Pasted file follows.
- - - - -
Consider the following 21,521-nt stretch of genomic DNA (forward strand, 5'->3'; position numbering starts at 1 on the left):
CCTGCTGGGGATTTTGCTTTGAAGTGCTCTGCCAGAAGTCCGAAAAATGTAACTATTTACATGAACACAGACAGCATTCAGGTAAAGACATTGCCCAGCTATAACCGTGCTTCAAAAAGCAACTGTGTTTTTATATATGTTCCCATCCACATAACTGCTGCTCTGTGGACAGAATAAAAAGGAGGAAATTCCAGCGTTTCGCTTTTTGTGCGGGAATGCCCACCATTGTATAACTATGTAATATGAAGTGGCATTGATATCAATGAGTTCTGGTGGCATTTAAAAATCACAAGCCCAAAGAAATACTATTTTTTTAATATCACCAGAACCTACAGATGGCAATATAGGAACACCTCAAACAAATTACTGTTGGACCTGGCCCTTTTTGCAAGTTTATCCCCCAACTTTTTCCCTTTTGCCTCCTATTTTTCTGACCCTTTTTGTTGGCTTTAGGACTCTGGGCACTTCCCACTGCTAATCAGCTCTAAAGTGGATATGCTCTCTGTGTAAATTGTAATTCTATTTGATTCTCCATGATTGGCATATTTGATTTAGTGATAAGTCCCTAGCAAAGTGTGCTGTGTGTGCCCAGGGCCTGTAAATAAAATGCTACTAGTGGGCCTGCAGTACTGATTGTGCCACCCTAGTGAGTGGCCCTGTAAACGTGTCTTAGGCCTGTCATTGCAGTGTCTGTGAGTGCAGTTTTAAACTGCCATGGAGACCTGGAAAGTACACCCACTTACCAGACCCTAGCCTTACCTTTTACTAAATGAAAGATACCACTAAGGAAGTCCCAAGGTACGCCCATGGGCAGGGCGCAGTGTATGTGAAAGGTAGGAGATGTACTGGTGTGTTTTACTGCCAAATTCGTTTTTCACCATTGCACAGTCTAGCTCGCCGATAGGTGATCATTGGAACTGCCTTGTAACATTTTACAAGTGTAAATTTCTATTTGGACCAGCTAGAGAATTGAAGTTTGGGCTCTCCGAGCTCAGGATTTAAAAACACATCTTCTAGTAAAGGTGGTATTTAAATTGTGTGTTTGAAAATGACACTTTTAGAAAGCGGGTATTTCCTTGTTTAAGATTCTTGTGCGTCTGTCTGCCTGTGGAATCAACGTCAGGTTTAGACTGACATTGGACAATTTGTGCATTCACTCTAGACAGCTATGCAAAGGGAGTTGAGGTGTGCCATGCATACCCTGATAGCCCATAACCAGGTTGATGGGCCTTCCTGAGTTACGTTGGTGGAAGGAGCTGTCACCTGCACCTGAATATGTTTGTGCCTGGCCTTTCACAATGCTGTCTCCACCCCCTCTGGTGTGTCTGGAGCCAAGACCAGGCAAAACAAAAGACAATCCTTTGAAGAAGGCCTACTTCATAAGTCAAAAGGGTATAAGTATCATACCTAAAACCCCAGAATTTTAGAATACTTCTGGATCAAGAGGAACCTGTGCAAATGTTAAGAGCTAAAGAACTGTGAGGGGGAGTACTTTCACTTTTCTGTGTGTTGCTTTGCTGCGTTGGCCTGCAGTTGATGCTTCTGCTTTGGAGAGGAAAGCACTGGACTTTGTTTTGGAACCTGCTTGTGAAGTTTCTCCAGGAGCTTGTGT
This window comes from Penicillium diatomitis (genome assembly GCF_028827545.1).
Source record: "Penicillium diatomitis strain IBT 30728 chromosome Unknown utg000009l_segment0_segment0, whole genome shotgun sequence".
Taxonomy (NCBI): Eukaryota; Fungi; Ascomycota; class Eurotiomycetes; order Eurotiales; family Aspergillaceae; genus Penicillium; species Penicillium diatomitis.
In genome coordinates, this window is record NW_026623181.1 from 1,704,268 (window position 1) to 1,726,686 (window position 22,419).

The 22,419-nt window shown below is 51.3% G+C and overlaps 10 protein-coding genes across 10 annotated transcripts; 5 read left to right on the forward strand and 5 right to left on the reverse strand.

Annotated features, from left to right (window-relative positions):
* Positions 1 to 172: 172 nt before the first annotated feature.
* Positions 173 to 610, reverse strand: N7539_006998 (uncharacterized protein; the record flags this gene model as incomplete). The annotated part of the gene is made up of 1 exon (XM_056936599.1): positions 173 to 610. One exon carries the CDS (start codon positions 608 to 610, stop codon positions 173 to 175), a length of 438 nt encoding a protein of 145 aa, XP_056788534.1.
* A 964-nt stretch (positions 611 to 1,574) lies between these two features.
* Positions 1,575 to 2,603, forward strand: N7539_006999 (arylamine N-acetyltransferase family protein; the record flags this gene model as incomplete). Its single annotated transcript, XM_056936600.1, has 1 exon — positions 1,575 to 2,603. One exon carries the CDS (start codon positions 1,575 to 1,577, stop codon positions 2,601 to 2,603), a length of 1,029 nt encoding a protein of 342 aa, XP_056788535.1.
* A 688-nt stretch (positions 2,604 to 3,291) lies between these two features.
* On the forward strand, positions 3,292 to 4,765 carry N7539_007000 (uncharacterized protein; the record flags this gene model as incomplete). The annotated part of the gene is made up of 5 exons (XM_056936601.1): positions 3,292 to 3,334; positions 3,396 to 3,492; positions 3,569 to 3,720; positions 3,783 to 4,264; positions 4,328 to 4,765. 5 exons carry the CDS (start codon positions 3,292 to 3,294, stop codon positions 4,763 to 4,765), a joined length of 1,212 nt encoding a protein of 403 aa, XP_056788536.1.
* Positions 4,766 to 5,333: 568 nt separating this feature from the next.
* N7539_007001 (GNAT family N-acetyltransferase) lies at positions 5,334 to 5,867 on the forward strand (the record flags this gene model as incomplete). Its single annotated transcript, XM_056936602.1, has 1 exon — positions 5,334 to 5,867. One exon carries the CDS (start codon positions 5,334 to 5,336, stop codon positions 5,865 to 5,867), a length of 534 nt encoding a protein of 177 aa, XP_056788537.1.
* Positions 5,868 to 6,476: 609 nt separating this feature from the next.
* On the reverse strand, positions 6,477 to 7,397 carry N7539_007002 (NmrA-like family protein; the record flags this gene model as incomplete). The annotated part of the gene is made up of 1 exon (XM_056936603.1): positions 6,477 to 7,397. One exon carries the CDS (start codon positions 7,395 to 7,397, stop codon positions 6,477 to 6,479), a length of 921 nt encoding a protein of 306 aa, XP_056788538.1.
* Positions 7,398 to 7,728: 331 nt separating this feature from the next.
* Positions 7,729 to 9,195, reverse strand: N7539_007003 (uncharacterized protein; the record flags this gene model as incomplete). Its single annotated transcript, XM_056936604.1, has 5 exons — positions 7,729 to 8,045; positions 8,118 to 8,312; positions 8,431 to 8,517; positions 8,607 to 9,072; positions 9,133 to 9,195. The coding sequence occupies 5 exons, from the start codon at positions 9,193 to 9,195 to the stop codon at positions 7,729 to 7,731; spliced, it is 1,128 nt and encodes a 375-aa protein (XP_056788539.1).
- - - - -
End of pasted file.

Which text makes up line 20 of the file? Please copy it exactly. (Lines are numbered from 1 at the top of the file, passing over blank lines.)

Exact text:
* Positions 7,729 to 9,195, reverse strand: N7539_007003 (uncharacterized protein; the record flags this gene model as incomplete). Its single annotated transcript, XM_056936604.1, has 5 exons — positions 7,729 to 8,045; positions 8,118 to 8,312; positions 8,431 to 8,517; positions 8,607 to 9,072; positions 9,133 to 9,195. The coding sequence occupies 5 exons, from the start codon at positions 9,193 to 9,195 to the stop codon at positions 7,729 to 7,731; spliced, it is 1,128 nt and encodes a 375-aa protein (XP_056788539.1).